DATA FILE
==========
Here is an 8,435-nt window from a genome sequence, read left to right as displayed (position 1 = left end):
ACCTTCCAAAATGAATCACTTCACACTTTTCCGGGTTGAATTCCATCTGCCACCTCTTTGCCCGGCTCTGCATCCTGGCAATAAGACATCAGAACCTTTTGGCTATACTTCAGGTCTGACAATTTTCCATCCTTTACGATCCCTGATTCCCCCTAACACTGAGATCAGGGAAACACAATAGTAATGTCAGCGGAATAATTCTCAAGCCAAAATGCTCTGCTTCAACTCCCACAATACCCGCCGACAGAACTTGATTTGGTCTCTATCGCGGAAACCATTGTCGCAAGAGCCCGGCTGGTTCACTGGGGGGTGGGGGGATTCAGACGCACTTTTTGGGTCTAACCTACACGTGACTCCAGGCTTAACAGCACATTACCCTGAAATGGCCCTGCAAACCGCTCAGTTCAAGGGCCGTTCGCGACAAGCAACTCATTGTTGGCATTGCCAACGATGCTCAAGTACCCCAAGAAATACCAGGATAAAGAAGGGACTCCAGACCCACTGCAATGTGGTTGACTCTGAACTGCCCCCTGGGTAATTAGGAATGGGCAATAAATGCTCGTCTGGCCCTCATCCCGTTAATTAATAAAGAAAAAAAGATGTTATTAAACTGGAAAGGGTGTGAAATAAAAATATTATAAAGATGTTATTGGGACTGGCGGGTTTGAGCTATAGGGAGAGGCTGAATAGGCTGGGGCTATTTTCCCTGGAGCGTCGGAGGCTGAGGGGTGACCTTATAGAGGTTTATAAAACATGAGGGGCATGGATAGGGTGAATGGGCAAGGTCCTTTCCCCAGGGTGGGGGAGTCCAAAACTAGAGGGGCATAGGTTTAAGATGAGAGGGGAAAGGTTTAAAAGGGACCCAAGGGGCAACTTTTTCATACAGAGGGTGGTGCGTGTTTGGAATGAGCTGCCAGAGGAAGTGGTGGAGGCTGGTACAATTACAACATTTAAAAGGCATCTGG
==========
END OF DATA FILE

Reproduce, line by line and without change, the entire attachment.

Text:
Here is an 8,435-nt window from a genome sequence, read left to right as displayed (position 1 = left end):
ACCTTCCAAAATGAATCACTTCACACTTTTCCGGGTTGAATTCCATCTGCCACCTCTTTGCCCGGCTCTGCATCCTGGCAATAAGACATCAGAACCTTTTGGCTATACTTCAGGTCTGACAATTTTCCATCCTTTACGATCCCTGATTCCCCCTAACACTGAGATCAGGGAAACACAATAGTAATGTCAGCGGAATAATTCTCAAGCCAAAATGCTCTGCTTCAACTCCCACAATACCCGCCGACAGAACTTGATTTGGTCTCTATCGCGGAAACCATTGTCGCAAGAGCCCGGCTGGTTCACTGGGGGGTGGGGGGATTCAGACGCACTTTTTGGGTCTAACCTACACGTGACTCCAGGCTTAACAGCACATTACCCTGAAATGGCCCTGCAAACCGCTCAGTTCAAGGGCCGTTCGCGACAAGCAACTCATTGTTGGCATTGCCAACGATGCTCAAGTACCCCAAGAAATACCAGGATAAAGAAGGGACTCCAGACCCACTGCAATGTGGTTGACTCTGAACTGCCCCCTGGGTAATTAGGAATGGGCAATAAATGCTCGTCTGGCCCTCATCCCGTTAATTAATAAAGAAAAAAAGATGTTATTAAACTGGAAAGGGTGTGAAATAAAAATATTATAAAGATGTTATTGGGACTGGCGGGTTTGAGCTATAGGGAGAGGCTGAATAGGCTGGGGCTATTTTCCCTGGAGCGTCGGAGGCTGAGGGGTGACCTTATAGAGGTTTATAAAACATGAGGGGCATGGATAGGGTGAATGGGCAAGGTCCTTTCCCCAGGGTGGGGGAGTCCAAAACTAGAGGGGCATAGGTTTAAGATGAGAGGGGAAAGGTTTAAAAGGGACCCAAGGGGCAACTTTTTCATACAGAGGGTGGTGCGTGTTTGGAATGAGCTGCCAGAGGAAGTGGTGGAGGCTGGTACAATTACAACATTTAAAAGGCATCTGG